Those Wacky Baptists….

So I read about the woman who was fired from her Sunday School teaching job–which she had held for more than 50 years–because the church where she taught has a new pastor. And this pastor? He wants to return to a literal interpretation of the Bible. One of his first moves?

1 Timothy 2:11 -14 of the New Testament: “A woman should learn in quietness and full submission. I do not permit a woman to teach or to have authority over a man; she must be silent. For Adam was formed first, then Eve. And Adam was not the one deceived; it was the woman who was deceived and became a sinner.”

Wow. That damn Eve. She sure has caused a lot of problems for us women.

I would like to just say this is a case of Stick-Up-The-Ass-Itis-Supremist but there is always more to the story, so I did some digging. I discovered this pastor has made many changes that a small faction of the church did not support, and they were outspoken about those changes. They went to the media. This woman was one of those people.

Now, knowing what you know about her, would you REALLY be stupid enough to send her a letter stating she was being fired because she was a woman and could not teach men?

Good God, Pastor Timothy LaBouf, hand the woman a hand grenade and offer to pull the PIN for her!

Of course, Pastor LaBouf is backpedaling frantically. His basic excuse? I like women. I work with women. Women are great. Women should hold any job they want–except at my church.

Hmm. Here is LaBouf’s official response.

LaBouf said, in part:

I have a number of female acquaintances and friends that work in our business community, in the military and in other professional situations that I have always treated with respect and with the utmost regards. I have supported many of them in their professional endeavors and will continue to conduct myself in the same manner.

I propose that if LaBouf is going to push a literal interpretation of the Bible, who should be forced to do it in EVERY aspect, and not just one that allows him to force women into submission. Whenever I read interpretations of the Bible, I see that some verses are taken literally, while others are figurative.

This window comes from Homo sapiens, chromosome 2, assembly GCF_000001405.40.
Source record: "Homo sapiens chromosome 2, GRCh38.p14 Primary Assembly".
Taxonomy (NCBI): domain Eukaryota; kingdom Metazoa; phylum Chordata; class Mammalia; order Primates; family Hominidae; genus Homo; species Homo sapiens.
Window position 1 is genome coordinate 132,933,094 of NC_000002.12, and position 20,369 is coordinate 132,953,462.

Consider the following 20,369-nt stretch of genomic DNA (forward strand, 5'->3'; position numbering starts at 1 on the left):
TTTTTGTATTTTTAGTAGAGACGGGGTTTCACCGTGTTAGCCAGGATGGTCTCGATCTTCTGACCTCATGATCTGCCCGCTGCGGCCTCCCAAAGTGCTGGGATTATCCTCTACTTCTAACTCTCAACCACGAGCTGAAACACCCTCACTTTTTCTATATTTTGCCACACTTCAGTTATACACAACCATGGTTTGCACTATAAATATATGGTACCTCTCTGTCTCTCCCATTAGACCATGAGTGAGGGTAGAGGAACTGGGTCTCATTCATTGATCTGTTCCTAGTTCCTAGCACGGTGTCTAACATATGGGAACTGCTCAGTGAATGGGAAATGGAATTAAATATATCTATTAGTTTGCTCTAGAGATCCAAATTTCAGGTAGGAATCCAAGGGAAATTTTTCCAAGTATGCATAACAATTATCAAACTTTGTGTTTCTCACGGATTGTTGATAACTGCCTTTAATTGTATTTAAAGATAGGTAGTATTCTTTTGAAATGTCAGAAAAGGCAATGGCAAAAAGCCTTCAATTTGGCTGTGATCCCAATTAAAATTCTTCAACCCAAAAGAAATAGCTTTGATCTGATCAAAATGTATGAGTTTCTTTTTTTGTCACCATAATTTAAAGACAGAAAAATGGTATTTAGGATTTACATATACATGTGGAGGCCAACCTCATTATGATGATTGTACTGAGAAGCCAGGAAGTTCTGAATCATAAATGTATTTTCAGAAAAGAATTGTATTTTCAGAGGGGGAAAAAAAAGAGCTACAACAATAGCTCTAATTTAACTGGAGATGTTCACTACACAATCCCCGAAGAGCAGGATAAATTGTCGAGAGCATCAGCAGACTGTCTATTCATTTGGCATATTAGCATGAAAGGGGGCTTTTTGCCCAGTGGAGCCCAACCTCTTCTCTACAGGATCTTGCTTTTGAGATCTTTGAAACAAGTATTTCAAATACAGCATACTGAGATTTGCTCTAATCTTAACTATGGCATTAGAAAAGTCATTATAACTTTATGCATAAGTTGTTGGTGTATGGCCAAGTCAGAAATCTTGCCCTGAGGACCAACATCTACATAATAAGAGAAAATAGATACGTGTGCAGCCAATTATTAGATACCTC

For example, take this passage: “If your right eye causes you to sin, gouge it out,” (Matthew 5:29).

Taken literally, there would be a whole hell of a lot of ONE-EYED Christians running around. So they pretty much choose to take that one figuratively.

The problem comes because individuals, such as LaBouf, are deciding WHAT is literal and what is meant figuratively. And using their OWN interpretations. And since God isn’t here to speak for himself, well, the meanings can be a little muddied. Some, like the gouging eye thing, are easy to understand. If you take THAT one literally, it’s going to hurt.

Next time I see a picture of LaBouf, he better be missing that right eye…..


About Natalie R. Collins

Natalie has more than 30 years writing, editing, proofreading and design experience. She has written 20 books (and counting), has worked for the Sundance Film Festival, and as an investigative journalist, editor, and proofreader. She embraces her gypsy-heart and is following her new free-thinking journey through life. Follow her as she starts over and learns a bunch of life's lessons--some the hard way.
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16 Responses to Those Wacky Baptists….

  1. eve says:

    I’m sure that next he will reintroduce polygamy and slavery as those, too, are supported somewhere within the document. Followed shortly by stoning…


  2. Mary says:

    As a Baptist, I have to point out that an awful lot of Baptists also think this guy is whacked, though perhaps not the current leadership of the Southern Baptist Convention. (My church, along with many others, severed all ties with the SBC years ago.) In my opinion, when men start pulling the literal interpretation of women in the church (and not even from the words of Jesus but rather from the writings of Paul), it is always much more about politics and power than it is about any sort of spiritual experience.


  3. Natalie says:

    Yeah, it seems the more extreme Baptists are those associated with the SBC, Mary.


  4. Cele says:

    My father was raised Southern Baptist, and now will not step foot in a church. In fact he’s not sure Jesus was the son of God now. But that’s a whole nother story.